EF44 Show Notes

Reality Unchained: Smashing the Icons of Social Delusion


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DEDICATION: Episode EF44 is dedicated to Michio Kaku, a theoretical physicist known for being one of the founders of string field theory. If string or M-theory turns out to be true and experimentally provable, Kaku and his contemporaries’ work might someday enable humanity to travel between universes. While promising, these theories also smash the icons of many conventional views of the world, potentially including broadly accepted scientific worldviews like the Big Bang.

So being an iconoclast like Kaku isn’t just having the skills and dedication to challenge the status quo with bigger and better ideas; it’s also about being brave enough to accept the extreme friction of going against the grain and willingness to accept reputation loss if it fails. It also takes a bold vision and perseverance to spend an entire life and career trying to create theories of everything that relate to mysteries of the universe that humanity might never solve.

But you don’t have to be a physicist to iconoclastic actions. The world is hungry for iconoclasts who are brave enough to ask why this stuff and not some other stuff?

You can find out more:


INSPIRATIONS: Episode EF44 is further inspired by … Thomas Paine, Copernicus, Giordano Bruno, Pierre-Simon Laplace, Erwin Schrödinger.


Sam Payne is a renowned physicist investigating the nature of reality at an advanced particle accelerator. Immediately after making a groundbreaking discovery, the research mysteriously gets shut down. Without a team or a lab, Sam’s life’s work is at risk of disappearing behind chained doors. But as Sam is forced to decide if willing to break the chains on the ‘stuff’ of this reality, things continue to get even more perplexing.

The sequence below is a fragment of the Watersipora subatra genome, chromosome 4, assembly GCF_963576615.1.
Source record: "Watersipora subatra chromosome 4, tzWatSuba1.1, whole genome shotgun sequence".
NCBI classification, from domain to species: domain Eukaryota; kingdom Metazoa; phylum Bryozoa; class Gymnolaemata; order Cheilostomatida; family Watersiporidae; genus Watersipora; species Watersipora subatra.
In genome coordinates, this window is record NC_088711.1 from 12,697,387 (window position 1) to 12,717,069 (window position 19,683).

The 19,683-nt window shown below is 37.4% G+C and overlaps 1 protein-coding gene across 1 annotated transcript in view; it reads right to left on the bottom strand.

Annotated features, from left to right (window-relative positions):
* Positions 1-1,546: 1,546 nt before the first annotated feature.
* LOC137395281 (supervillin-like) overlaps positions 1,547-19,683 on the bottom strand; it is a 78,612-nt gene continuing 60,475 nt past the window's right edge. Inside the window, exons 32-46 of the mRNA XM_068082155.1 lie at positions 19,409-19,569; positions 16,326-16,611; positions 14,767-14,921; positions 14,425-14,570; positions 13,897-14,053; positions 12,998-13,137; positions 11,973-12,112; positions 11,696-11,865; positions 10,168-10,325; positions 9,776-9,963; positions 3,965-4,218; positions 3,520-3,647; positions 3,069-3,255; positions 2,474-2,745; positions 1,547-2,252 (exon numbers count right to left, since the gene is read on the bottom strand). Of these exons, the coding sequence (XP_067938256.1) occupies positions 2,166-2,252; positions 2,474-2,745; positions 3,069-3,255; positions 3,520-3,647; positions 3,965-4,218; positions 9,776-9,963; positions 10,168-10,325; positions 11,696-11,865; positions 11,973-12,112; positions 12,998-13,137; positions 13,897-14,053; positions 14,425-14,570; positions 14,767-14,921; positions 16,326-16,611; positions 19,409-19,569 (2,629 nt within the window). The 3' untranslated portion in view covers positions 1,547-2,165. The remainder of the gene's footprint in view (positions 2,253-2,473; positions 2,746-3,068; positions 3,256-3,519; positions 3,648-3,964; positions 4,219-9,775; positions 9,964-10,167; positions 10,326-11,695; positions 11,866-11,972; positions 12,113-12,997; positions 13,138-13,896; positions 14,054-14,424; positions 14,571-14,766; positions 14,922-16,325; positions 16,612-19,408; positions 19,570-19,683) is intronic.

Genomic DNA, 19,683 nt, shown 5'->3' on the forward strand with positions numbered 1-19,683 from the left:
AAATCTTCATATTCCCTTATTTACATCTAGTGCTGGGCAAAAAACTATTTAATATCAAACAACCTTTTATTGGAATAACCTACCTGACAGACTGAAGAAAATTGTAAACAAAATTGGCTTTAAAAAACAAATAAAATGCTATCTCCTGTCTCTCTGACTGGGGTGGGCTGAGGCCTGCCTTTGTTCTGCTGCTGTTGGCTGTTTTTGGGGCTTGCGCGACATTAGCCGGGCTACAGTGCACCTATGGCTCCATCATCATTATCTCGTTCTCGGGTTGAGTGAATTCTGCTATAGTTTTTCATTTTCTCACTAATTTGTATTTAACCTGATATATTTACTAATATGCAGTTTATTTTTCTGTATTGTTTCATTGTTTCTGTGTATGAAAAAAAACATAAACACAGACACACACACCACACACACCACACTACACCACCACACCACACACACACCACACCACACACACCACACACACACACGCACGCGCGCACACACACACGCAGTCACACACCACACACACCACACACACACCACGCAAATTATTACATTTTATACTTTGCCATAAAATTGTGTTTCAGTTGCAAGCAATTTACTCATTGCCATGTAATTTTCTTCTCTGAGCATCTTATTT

Life in society imposes rules you are expected to follow. Some rules exist to keep society from devolving into anarchy. Yet upon deeper reflection, it’s clear that many other rules are arbitrary and designed to either limit your possibilities or enable a select few to profit. Only the iconoclasts of our civilization command the fearless vision to ask one of the most dangerous questions: ‘Why this stuff and not some other stuff?’ It is a unique quality — possessed and acted upon by rare individuals like Copernicus, Thomas Paine and Charles Darwin — which usually results in the iconoclast burning at the stake during their lifetime, and then, revered in retrospect.


Gregory Berns, Iconoclast: A Neuroscientist Reveals How to Think Differently. 2008, Harvard Business Press.

Steph Solis, Copernicus and the Church: What the history books don’t say. 2013, csmonitor.com. https://www.csmonitor.com/Technology/2013/0219/Copernicus-and-the-Church-What-the-history-books-don-t-say (Accessed on: October 12, 2019)

Tom Heneghan, Scientists, theologians ponder if latest biological findings are more compatible with religion, ncronline.org. https://www.ncronline.org/news/world/scientists-theologians-ponder-if-latest-biological-findings-are-more-compatible-religion (Accessed on: October 10, 2019)

episode quotes

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EF44 (S2-E5): Reality Unchained: Smashing the Icons of Social Delusion

Why this stuff and not some other stuff? For example, why is alcohol legal and marijuana is not in most places? Or what if meditation had swept the globe instead of praying to gods? How would the world look if society chose different ‘stuff’ to call acceptable?

EF44 (S2-E5): Reality Unchained: Smashing the Icons of Social Delusion

Season Two, Episode Five: Society and culture can be shackles locking us in a mental prison cell. Iconoclastic thinking is a sure way to break the chains and reveal the truth, but it is risky. Does this make ‘why this stuff and not some other stuff’ the most dangerous question you can ask?